13.SOLUTION IN THE QUR’AN
Whatever our situations in life, each of our circumstances is already contained in the Qur’an. Whether rich or poor, believer or disbeliever, of noble descent or orphaned, we can see our life maps mirrored in the Qur’an, if we read the Qur’an with our hearts and while seeking guidance.
“And indeed We have sent down for you Ayat (proofs, evidences, verses, lessons, signs, revelations, etc.) that make things plain, and the example of those who passed away before you, and an admonition for those who are Al-Muttaqun (the pious).” (Al Qur’an 24:34)
Therefore, even if the odds are overwhelming, we should not feel overwhelmed. Jalut the tyrant was killed by a young boy, Daud AS, even though Daud AS was vastly outnumbered and under equipped. Daud’s AS power was not in his slingshot or his aim, it lay in his connection with Allah.
We also see stories of believers who are reluctant, skirting on the borders of disbelief. Bani Israel were hesitant and uneasy when leaving Egypt, for they had to leave their possessions, property and fertile lands behind and head into the unknown, based solely on the promise of Allah which many of them were not fully convinced by.
The early Muslims had to abandon their homes, date trees, crops, livestock and reliable water supply when they migrated from Mekah to Madinah, but they embarked on that journey with utter and resounding faith in Allah, so much that each of the Muhajireen was himself worth an entire nation in terms of conviction and quality.
Having learnt of all these wonderful accounts in our Islamic history, we still stand at the brink, lacking in conviction. Our hearts are still tethered to dunia even when the Qur’an warns us repeatedly that the love of dunia is futile. Therefore, when we start our journey of iman, we impose conditions and restrictions according to what we desire. We strive for the best of dunia and yet expect the best of akhirah to come our way without any effort or sacrifice.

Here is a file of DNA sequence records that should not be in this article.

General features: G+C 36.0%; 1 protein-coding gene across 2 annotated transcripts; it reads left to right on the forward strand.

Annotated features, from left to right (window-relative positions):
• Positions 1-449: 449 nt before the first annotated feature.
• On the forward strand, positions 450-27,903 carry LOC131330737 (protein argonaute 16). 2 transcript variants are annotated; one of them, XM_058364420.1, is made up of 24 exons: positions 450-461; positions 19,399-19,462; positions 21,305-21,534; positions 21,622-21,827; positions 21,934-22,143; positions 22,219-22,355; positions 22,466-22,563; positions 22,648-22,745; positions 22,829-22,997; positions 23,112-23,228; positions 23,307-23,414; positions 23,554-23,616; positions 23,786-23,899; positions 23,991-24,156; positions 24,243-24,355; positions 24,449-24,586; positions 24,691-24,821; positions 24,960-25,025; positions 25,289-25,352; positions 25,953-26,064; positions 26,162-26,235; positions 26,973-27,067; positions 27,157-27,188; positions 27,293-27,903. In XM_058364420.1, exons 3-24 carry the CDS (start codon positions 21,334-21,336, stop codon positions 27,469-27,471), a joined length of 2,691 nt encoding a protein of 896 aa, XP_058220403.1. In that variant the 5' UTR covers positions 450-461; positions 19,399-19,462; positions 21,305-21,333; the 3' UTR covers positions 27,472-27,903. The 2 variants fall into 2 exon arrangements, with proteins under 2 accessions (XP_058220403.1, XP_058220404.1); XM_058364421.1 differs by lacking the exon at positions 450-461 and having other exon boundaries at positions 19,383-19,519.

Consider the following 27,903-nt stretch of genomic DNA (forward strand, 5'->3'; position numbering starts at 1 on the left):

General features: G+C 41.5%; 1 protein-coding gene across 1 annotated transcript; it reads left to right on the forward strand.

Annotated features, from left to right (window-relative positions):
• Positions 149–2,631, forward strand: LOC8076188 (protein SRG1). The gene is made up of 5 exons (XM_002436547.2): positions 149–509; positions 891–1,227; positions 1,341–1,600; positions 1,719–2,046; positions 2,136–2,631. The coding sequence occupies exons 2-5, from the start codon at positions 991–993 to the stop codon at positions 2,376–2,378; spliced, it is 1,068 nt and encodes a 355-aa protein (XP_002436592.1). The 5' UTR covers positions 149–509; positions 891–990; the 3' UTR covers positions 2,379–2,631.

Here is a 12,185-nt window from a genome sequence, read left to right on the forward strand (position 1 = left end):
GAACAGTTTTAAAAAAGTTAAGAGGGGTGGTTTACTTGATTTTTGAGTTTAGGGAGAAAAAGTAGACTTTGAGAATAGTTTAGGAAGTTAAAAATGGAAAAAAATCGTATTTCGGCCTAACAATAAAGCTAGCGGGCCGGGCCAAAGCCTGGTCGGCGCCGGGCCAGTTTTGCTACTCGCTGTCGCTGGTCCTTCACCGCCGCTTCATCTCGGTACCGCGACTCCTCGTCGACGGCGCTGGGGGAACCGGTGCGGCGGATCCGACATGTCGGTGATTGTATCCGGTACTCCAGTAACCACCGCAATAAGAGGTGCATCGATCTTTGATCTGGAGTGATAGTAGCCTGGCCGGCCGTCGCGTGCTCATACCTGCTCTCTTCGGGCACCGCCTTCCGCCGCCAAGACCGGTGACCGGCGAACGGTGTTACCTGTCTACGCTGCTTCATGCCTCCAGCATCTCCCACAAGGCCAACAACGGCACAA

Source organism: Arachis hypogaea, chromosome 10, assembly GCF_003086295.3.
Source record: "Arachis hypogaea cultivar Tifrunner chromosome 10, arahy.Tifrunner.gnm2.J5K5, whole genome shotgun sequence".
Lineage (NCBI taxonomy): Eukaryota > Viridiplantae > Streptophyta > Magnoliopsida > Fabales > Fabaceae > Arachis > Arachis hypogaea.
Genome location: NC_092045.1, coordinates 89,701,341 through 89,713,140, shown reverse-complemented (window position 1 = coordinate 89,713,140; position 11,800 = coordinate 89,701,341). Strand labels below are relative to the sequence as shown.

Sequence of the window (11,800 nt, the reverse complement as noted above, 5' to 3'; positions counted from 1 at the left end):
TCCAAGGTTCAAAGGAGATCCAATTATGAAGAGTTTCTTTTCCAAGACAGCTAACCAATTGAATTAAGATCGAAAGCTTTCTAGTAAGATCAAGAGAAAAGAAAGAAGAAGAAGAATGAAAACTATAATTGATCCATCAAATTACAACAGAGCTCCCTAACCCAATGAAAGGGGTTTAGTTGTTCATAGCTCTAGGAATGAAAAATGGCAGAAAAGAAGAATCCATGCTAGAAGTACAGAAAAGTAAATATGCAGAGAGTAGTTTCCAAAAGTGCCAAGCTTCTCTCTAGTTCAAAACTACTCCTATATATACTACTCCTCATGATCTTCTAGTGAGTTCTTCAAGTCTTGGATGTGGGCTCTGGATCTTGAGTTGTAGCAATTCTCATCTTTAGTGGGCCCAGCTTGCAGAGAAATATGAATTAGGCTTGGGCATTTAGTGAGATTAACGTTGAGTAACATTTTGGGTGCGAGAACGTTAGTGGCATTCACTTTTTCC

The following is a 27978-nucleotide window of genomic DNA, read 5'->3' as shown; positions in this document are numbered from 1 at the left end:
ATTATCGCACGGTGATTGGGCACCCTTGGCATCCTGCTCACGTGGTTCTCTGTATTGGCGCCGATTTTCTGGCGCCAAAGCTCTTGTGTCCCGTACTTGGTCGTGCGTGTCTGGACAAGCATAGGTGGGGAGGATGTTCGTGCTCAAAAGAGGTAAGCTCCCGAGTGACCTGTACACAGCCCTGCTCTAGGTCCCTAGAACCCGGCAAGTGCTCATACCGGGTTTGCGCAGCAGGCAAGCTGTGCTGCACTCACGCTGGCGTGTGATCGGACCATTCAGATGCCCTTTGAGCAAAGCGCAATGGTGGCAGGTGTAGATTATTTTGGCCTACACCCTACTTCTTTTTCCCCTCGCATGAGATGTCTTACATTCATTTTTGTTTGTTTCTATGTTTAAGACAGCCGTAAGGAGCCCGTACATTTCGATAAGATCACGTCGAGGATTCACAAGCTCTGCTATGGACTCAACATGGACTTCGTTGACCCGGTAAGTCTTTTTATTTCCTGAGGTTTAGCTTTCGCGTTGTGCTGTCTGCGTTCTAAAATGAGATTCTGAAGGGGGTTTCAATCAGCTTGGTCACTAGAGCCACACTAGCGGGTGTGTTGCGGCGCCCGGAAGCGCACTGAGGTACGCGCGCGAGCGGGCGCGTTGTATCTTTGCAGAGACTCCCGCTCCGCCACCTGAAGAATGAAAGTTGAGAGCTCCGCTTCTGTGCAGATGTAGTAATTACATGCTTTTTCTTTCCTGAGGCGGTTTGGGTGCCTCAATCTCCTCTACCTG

Victory brings with it total liberation, but we have to first free ourselves from dunia to start that journey. The more we release ourselves from the bonds of dunia, the freer we will be to pursue our journey of akhirah.
Majority of us are choked from every direction by the far reaching tentacles of dunia. If we are broke, we spend day and night trying to earn our living, neglecting our hereafter. Once we have the money we can’t spend it for akhirah. If we are not married, we yearn for a spouse. Once we get married and it is not that rosy, we have misgivings, fight and file for a divorce. If we don’t have children, we yearn for them. Once we have children, we complain about the lack of time, energy, sleep; and the escalating tuition fees. The cycle never ends, because we are setting our priorities, goals and resources only for the whirlwind of dunia.
Our slavery to dunia makes us pre-occupied with short term dramas, and also the irrelevant dramas relating to other people’s lives. We prioritise that which is not important, and drop things related to our journey of faith, which are both urgent and important.
We will never get quality until we are pure to Allah. However, despite the way that our lives have never gone as planned, being pure to Allah also means being prepared for conditions occurring which will be the opposite of what we desire. The journey of iman teaches us that when we pursue something or try to force a situation – jobs, friendships, marriages, relationships – the opposite is likely to happen. What we seek is beyond our grasp, and what we receive is not what we wished for.
This journey teaches us to succumb to the qadr of Allah, to develop the recognition and acknowledgement that despite our efforts and best laid plans, we are not the ones in control of our futures. This journey can only be a peaceful one when we submit, with grace, dignity, restraint and patience to what Allah has planned, whether good or bad.
Today we only believe in our eyes and in what we want. The majority of us are unable to surrender. When we get good exam results, we feel thankful to Allah, but when we lose our life savings in a bad investment, we weep bitterly, become depressed, resentful, ungrateful and blame everyone from the failing company to the government authorities. Belief in qadr is suspended or even totally forgotten or denied.
If our money is stolen, or our houses get burnt down, or even if we are working on an important paper and the computer deletes the file, we revert to the pre-Islamic jahiliyyah reactions of hysteria, wailing and crying. Our minds are still anchored to dunia benchmarks, which is why we have a crippling disability when it comes to handling reality.